Did DeKoninck intend to attack Maritain anonymously, as a personalist? Is the position he attacked accepted or rejected by Maritain? I do not know the answer to the first question for certain, but I am confident the answer is no. DeKoninck meant to attack Personalism. Eschmann’s piece could scarcely be ignored, since his claim was that DeKoninck had misunderstood St. Thomas, fighting words to any Thomist, and DeKoninck replied in a lengthy piece, “In Defense of St. Thomas.” Laval théologique et philosophique, I,2, pp. 3-103. The tone is unfortunate, however much it echoes that of Eschmann’s; moreover the reply to Eschmann is longer than the original book and is structured by Eschmann’s charges. Maritain does not figure in the exposition. It is fair to say that DeKoninck demolished Eschmann. It is also clear that Maritain does not hold the positions Eschmann attributes to him, certainly not in the explicit way the Dominican embraces them. When Maritain wrote The Person and the Common Good in 1947 he expressed himself with a great deal of clarity on points that had figured in the controversy. It is therefore puzzling that the only allusion he makes to the controversy is oblique. In a footnote, he thanks Father Eschmann for defending him while insisting that the positions attacked are not his!

I thank the author of these lines for having defended me in a lively debate which took place in Canada and the United States. It was curiously the case that in criticizing ideas which are not mine, it was obliquely suggested they were even though my name was not mentioned. I hope that the present essay, by correcting some excessive formulations I myself never used, will put an end to misunderstandings and confusions indigenous to such controversies.

This is an extremely Delphic remark. Maritain thanks Eschmann, who ascribed to Maritain the positions DeKoninck attacked, but which Maritain never held, and hopes in the present work to correct excessive formulations he never used (and which presumably Eschmann had). Without naming DeKoninck, Maritain suggests that DeKoninck was attacking him, though DeKoninck did not name Maritain nor attribute the positions he criticized to Maritain either in the original book or in the reply to Eschmann. The temperature of this controversy was raised by Eschmann’s rhetoric which prevented any fruitful exchange. Simon’s review is straightforward and civil and one can imagine a wholly different sequel if Eschmann had not muddied the waters.

In a letter he wrote to Maritain on December 11, 1945, Yves Simon relates a conversation he had with Jacques de Monléon in Quebec the previous summer. In it Simon summed up the doctrine on the common good in five propositions on which “there is complete agreement between you, me, Dekoninck and himself.” The five points are: (1) Any good of a higher order is greater than any good of a lower order. (2) Within a given order, there is absolute primacy of the common good over any private good. (3) When a person is an absolute person (God), there is an absolute coincidence of common and personal good. (4) To the degree that a created person is a person there is a tendency toward a coincidence of personal and common good. (5) There is no restriction on the primacy of the common good in its order; when the primacy disappears (as in 3 and 4), this is not because the primacy then belongs to a private good, but that the problem of primacy disappears. Simon was convinced from first to last that there was this fundamental agreement and that any suggestion that there was not was libelous. There is little doubt that Simon agreed with the major contentions of DeKoninck’s book and was certain Maritain himself did. Why then did Maritain extend thanks to Eschmann and not to Yves Simon? Surely Simon was in the right and Eschmann in the wrong.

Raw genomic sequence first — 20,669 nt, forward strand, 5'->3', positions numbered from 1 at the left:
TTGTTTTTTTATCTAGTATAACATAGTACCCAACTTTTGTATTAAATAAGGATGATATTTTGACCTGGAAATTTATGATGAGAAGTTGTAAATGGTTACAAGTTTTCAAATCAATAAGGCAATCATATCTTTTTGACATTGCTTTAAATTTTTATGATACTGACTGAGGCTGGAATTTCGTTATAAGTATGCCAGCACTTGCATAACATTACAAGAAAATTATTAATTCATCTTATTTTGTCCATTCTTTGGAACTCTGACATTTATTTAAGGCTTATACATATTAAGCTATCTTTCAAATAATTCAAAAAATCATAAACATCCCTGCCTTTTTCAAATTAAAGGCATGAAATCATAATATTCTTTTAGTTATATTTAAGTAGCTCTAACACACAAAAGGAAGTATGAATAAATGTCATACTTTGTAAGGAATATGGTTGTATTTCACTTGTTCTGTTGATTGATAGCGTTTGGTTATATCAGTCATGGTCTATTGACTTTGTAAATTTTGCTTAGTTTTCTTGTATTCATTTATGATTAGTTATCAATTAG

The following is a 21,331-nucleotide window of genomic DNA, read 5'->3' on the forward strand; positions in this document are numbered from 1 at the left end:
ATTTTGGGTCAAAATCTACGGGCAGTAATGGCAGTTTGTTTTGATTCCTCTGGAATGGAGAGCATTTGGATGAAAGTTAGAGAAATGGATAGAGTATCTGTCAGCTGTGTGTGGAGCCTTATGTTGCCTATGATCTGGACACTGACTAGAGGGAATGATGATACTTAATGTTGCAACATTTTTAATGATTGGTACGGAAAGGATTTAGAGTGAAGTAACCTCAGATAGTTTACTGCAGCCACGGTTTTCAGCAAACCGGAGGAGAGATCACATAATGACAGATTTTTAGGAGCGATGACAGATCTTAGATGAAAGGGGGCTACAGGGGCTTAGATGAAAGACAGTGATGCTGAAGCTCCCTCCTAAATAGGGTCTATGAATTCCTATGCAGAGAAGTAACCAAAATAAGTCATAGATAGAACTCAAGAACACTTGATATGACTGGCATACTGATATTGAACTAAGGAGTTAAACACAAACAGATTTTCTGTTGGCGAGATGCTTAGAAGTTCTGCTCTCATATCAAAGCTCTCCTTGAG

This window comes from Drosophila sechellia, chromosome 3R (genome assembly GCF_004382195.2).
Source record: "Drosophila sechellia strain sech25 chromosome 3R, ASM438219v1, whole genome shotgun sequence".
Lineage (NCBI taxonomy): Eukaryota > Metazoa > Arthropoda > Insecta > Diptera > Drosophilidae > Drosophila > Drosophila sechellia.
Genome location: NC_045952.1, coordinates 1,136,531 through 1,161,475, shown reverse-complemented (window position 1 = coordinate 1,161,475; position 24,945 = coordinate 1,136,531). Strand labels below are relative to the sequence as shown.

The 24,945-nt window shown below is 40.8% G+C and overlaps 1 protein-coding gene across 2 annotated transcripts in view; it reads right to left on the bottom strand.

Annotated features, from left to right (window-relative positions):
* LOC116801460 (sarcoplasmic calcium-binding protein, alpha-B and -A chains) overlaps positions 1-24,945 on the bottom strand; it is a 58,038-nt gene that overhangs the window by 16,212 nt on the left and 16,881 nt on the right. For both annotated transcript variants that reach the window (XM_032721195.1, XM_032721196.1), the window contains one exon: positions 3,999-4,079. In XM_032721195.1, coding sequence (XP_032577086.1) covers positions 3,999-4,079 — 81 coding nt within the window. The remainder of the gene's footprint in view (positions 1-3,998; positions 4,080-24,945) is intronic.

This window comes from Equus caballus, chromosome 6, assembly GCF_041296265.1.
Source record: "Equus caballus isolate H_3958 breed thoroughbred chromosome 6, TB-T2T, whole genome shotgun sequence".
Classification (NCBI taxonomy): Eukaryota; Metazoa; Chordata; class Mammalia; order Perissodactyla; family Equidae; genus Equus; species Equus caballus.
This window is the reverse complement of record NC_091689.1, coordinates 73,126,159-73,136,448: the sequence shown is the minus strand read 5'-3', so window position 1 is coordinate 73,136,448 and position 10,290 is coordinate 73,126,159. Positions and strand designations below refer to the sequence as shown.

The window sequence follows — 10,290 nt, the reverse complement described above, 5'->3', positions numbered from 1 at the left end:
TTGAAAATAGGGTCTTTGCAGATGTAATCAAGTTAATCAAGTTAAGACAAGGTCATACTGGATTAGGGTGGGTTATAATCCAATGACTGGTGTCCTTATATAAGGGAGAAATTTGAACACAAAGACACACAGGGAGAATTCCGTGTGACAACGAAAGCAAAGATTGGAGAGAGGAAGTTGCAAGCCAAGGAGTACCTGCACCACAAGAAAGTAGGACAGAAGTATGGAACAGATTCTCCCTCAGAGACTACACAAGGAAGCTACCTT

Person and Common Good

Beyond the five points of difference of expression, this controversy conveys the centrality of the common good, indeed, the primacy of the common good. What these Thomists are as one In opposing is the liberated individual of modern thought, the Kantian person who has become his own end, the autonomous individual presupposed by contract theory, the Marxist person for whom all claims other than private ones are alienations to be overcome – God and society and family deprive me of what is proper to me and they must be overcome.

Such a view of the human person, of the individual of a rational nature, tends to look at societal relations, politics and political economy, as devices whereby the good of the individual as such can be most prudently achieved. The social contract is something I enter into for my own good, my own proper good. The notion of the common good is thereby denatured and becomes a mere abstraction. By that I mean that it becomes some such claim as this: It is common to all individuals to look out for Number One.